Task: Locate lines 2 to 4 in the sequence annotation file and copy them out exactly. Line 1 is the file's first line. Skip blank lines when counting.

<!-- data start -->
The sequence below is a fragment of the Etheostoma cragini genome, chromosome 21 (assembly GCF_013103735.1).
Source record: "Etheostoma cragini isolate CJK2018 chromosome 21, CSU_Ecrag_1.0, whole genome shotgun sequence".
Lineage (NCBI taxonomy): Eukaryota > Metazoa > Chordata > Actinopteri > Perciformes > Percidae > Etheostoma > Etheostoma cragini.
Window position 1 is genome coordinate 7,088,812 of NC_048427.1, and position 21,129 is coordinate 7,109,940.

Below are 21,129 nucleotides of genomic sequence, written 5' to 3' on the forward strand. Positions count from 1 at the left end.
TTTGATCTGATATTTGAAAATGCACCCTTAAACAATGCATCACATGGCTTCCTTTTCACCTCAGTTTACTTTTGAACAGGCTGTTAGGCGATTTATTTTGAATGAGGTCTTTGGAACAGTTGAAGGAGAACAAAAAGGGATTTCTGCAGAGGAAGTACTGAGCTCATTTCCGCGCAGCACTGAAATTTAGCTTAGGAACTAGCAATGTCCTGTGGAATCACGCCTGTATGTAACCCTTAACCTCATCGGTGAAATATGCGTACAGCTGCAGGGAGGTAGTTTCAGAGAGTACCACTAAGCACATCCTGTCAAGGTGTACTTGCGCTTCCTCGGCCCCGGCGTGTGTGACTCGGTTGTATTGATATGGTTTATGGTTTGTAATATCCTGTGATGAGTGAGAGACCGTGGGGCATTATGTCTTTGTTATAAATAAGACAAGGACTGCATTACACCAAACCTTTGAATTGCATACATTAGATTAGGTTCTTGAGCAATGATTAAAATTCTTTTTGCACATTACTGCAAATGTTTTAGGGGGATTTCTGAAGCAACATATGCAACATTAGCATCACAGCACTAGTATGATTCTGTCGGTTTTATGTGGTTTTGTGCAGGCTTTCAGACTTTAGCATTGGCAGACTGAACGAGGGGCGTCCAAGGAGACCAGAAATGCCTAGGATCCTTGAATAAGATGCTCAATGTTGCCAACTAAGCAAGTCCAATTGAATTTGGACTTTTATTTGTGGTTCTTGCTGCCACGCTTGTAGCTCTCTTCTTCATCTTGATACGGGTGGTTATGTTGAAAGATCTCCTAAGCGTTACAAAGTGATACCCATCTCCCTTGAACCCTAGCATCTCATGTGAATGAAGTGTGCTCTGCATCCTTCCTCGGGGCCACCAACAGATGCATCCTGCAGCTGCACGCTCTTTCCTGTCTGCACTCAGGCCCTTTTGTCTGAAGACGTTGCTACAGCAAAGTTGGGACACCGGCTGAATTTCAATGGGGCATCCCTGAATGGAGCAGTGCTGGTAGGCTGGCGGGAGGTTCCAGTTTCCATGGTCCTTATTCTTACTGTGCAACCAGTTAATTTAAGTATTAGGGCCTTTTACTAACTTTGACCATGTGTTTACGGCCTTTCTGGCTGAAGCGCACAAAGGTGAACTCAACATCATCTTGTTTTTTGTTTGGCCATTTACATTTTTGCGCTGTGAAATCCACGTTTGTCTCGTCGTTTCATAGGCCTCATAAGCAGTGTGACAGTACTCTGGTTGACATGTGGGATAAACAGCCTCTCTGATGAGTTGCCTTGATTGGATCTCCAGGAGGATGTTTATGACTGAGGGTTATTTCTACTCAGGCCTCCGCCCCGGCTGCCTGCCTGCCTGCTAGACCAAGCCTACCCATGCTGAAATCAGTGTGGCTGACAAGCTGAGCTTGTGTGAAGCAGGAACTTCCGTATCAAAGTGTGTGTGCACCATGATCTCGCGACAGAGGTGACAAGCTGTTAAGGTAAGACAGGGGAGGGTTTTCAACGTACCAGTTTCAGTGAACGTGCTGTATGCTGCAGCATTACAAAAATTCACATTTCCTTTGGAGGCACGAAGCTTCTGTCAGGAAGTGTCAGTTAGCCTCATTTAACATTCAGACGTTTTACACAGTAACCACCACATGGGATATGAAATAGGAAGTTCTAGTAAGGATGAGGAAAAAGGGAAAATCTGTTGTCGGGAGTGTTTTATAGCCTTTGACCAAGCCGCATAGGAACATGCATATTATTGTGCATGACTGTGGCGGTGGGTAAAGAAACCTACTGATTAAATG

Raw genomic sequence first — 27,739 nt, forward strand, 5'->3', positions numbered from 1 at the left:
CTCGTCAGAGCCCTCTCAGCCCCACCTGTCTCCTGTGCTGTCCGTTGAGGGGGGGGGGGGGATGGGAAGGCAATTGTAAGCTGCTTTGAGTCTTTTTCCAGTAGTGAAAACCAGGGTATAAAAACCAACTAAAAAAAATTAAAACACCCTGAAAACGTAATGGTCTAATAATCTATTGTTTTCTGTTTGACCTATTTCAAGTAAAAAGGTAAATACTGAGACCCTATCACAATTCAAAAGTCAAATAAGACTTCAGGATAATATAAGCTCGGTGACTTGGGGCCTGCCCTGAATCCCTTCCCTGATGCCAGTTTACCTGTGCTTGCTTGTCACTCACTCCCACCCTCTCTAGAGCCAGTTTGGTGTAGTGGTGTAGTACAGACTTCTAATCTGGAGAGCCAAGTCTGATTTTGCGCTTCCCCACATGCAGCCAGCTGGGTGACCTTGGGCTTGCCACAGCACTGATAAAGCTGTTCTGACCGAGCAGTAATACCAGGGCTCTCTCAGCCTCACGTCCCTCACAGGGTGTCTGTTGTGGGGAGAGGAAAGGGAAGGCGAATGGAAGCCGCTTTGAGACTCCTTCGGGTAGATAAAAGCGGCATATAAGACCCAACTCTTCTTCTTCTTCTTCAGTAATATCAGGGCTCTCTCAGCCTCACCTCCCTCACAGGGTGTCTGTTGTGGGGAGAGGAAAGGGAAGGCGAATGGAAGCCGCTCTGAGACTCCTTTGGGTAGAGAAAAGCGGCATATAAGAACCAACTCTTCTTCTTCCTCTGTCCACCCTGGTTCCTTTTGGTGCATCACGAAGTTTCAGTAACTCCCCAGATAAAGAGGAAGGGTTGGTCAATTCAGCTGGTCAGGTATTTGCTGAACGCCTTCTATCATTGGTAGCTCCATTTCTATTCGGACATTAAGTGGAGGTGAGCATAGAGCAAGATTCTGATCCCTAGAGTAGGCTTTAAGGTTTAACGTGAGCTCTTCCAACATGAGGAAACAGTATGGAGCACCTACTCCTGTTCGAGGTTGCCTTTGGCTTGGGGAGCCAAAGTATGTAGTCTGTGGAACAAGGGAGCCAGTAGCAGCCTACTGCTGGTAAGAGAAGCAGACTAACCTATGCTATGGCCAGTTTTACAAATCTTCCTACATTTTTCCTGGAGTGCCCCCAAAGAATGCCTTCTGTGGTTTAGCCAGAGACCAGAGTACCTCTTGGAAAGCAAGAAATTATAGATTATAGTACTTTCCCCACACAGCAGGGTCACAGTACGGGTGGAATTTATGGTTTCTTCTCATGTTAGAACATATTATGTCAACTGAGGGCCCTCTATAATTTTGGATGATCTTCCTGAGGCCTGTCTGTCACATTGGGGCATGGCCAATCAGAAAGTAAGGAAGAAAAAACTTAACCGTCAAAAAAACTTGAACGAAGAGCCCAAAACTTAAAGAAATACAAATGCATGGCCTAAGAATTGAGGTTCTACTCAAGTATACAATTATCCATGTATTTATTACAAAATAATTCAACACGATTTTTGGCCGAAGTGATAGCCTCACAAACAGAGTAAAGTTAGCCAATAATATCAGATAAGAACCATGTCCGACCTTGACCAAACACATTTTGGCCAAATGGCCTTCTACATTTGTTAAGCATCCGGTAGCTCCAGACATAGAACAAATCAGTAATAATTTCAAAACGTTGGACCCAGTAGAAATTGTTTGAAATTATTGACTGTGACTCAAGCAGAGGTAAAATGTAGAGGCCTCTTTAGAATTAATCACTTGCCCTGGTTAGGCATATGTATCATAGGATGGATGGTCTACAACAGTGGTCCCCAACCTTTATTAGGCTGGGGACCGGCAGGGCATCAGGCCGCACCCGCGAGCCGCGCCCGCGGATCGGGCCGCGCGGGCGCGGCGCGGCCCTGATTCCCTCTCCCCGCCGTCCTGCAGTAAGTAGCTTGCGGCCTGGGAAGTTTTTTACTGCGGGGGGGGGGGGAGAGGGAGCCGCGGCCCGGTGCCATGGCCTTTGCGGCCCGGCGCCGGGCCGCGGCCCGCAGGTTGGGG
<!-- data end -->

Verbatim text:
Source record: "Etheostoma cragini isolate CJK2018 chromosome 21, CSU_Ecrag_1.0, whole genome shotgun sequence".
Lineage (NCBI taxonomy): Eukaryota > Metazoa > Chordata > Actinopteri > Perciformes > Percidae > Etheostoma > Etheostoma cragini.
Window position 1 is genome coordinate 7,088,812 of NC_048427.1, and position 21,129 is coordinate 7,109,940.